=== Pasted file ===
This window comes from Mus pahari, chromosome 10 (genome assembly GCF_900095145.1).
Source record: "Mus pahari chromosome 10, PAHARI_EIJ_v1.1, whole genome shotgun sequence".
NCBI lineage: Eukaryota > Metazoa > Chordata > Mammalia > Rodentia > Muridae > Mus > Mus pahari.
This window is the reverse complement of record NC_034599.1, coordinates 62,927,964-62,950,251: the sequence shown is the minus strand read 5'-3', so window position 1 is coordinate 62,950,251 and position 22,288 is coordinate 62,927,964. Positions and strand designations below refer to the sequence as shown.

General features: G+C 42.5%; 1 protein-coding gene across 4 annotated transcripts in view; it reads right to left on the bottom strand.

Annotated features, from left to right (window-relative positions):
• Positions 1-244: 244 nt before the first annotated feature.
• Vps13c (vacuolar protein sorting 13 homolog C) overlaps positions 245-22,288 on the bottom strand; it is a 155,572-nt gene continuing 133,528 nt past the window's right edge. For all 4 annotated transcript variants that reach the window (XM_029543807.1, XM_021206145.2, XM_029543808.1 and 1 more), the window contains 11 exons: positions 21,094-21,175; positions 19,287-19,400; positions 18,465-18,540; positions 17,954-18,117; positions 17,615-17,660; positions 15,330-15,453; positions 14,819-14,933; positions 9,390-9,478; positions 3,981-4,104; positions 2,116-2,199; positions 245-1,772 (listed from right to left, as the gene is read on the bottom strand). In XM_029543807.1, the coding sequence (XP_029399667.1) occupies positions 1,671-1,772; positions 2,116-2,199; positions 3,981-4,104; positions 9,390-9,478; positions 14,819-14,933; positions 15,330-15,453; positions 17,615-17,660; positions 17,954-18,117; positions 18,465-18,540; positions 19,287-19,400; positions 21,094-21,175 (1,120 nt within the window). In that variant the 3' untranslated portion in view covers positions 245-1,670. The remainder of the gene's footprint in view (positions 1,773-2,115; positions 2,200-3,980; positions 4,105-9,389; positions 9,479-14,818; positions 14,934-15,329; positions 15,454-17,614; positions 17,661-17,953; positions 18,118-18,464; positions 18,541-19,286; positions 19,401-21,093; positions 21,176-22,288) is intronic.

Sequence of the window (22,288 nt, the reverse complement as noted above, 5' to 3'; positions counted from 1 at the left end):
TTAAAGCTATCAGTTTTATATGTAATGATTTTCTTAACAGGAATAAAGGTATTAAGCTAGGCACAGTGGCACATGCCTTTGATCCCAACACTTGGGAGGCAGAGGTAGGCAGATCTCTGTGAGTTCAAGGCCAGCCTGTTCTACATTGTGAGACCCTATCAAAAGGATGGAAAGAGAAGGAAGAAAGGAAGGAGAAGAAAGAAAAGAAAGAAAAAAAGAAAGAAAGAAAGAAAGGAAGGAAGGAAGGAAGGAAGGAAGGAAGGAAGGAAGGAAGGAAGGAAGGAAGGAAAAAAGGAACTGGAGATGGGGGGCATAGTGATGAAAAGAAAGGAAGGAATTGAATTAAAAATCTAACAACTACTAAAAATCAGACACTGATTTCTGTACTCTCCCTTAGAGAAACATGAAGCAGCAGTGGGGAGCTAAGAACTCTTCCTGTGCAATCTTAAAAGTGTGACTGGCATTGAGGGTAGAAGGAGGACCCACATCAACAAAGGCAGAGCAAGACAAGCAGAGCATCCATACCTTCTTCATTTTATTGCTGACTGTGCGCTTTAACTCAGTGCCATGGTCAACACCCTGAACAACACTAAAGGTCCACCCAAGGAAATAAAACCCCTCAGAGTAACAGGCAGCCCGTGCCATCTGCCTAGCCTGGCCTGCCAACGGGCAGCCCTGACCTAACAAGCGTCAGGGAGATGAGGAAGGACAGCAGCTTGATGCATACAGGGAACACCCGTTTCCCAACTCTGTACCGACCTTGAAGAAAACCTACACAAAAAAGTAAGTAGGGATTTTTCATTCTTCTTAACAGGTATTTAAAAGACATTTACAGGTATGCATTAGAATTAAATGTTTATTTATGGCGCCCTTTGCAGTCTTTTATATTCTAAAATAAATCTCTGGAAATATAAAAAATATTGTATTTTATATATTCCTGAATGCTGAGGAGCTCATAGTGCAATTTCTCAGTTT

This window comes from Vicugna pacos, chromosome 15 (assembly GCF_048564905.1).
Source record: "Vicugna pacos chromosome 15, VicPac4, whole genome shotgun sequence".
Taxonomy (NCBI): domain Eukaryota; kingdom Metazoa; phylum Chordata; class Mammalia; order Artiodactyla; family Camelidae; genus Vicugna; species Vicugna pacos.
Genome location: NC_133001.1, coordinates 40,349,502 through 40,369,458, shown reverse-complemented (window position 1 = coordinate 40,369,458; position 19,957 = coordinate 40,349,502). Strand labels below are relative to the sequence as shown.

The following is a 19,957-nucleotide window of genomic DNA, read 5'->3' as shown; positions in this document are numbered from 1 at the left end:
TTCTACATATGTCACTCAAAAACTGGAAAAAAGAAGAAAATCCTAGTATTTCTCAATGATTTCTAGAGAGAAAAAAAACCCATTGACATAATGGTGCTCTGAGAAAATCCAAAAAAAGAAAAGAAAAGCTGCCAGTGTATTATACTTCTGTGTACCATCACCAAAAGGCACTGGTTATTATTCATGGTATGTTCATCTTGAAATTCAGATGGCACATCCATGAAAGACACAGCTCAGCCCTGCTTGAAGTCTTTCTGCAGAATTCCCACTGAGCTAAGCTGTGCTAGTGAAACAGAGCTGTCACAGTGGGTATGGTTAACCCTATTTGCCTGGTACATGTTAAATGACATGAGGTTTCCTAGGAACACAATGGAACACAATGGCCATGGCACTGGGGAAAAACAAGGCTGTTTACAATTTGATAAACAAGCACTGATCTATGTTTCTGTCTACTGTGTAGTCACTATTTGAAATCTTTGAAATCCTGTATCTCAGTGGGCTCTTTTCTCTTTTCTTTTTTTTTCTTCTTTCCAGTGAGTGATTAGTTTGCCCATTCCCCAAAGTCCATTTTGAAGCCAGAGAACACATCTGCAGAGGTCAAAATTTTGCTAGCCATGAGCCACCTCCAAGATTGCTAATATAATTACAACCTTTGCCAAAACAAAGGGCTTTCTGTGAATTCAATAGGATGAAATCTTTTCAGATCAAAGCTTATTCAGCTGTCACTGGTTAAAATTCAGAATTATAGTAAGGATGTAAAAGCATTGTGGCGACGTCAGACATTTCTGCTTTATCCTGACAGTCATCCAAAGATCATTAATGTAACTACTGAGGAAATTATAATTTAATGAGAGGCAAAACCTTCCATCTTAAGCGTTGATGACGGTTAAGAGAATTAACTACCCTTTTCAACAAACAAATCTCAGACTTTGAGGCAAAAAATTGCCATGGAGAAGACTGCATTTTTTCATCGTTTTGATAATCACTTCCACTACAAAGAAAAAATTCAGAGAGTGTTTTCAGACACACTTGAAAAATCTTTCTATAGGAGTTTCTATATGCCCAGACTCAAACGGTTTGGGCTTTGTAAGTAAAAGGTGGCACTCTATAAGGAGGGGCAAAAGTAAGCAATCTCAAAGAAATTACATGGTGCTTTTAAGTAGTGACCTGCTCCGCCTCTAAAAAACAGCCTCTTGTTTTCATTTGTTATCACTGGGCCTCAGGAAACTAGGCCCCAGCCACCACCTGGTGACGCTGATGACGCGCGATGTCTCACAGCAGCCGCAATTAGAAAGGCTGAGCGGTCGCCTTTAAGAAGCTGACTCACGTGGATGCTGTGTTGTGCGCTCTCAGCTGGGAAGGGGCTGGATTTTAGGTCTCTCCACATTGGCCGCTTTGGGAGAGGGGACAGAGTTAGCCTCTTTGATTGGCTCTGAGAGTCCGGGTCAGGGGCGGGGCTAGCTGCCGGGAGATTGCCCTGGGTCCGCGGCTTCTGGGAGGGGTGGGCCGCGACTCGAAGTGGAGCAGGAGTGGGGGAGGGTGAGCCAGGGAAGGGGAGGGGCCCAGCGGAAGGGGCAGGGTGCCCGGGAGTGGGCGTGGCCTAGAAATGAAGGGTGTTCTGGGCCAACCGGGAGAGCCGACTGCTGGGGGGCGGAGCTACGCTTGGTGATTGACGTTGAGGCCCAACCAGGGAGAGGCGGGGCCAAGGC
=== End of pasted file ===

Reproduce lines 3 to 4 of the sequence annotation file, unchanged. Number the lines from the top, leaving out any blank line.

NCBI lineage: Eukaryota > Metazoa > Chordata > Mammalia > Rodentia > Muridae > Mus > Mus pahari.
This window is the reverse complement of record NC_034599.1, coordinates 62,927,964-62,950,251: the sequence shown is the minus strand read 5'-3', so window position 1 is coordinate 62,950,251 and position 22,288 is coordinate 62,927,964. Positions and strand designations below refer to the sequence as shown.